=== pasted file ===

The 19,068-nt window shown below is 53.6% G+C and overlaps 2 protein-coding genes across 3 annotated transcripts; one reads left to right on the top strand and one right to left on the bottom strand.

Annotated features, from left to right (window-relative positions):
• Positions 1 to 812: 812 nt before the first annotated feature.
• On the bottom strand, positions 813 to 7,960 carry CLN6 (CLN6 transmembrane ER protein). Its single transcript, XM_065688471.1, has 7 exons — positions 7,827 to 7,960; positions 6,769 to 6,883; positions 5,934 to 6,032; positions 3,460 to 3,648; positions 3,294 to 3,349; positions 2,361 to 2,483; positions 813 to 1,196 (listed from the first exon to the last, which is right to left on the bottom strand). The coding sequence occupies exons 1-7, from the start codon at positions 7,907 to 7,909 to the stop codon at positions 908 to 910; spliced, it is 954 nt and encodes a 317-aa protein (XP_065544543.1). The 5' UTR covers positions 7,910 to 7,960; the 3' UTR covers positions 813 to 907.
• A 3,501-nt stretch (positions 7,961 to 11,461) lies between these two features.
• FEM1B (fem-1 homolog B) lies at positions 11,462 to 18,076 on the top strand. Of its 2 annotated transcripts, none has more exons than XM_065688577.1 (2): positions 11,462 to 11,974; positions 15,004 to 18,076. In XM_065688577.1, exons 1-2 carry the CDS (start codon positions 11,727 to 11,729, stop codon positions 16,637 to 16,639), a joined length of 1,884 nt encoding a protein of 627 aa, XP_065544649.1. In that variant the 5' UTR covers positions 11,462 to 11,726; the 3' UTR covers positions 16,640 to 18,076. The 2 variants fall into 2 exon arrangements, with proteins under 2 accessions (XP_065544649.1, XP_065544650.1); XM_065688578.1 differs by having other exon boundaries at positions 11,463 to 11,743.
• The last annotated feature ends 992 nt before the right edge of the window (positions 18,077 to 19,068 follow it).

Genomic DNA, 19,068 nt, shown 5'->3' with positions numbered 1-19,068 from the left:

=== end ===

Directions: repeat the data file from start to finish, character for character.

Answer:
The 19,068-nt window shown below is 53.6% G+C and overlaps 2 protein-coding genes across 3 annotated transcripts; one reads left to right on the top strand and one right to left on the bottom strand.

Annotated features, from left to right (window-relative positions):
• Positions 1 to 812: 812 nt before the first annotated feature.
• On the bottom strand, positions 813 to 7,960 carry CLN6 (CLN6 transmembrane ER protein). Its single transcript, XM_065688471.1, has 7 exons — positions 7,827 to 7,960; positions 6,769 to 6,883; positions 5,934 to 6,032; positions 3,460 to 3,648; positions 3,294 to 3,349; positions 2,361 to 2,483; positions 813 to 1,196 (listed from the first exon to the last, which is right to left on the bottom strand). The coding sequence occupies exons 1-7, from the start codon at positions 7,907 to 7,909 to the stop codon at positions 908 to 910; spliced, it is 954 nt and encodes a 317-aa protein (XP_065544543.1). The 5' UTR covers positions 7,910 to 7,960; the 3' UTR covers positions 813 to 907.
• A 3,501-nt stretch (positions 7,961 to 11,461) lies between these two features.
• FEM1B (fem-1 homolog B) lies at positions 11,462 to 18,076 on the top strand. Of its 2 annotated transcripts, none has more exons than XM_065688577.1 (2): positions 11,462 to 11,974; positions 15,004 to 18,076. In XM_065688577.1, exons 1-2 carry the CDS (start codon positions 11,727 to 11,729, stop codon positions 16,637 to 16,639), a joined length of 1,884 nt encoding a protein of 627 aa, XP_065544649.1. In that variant the 5' UTR covers positions 11,462 to 11,726; the 3' UTR covers positions 16,640 to 18,076. The 2 variants fall into 2 exon arrangements, with proteins under 2 accessions (XP_065544649.1, XP_065544650.1); XM_065688578.1 differs by having other exon boundaries at positions 11,463 to 11,743.
• The last annotated feature ends 992 nt before the right edge of the window (positions 18,077 to 19,068 follow it).

Genomic DNA, 19,068 nt, shown 5'->3' with positions numbered 1-19,068 from the left: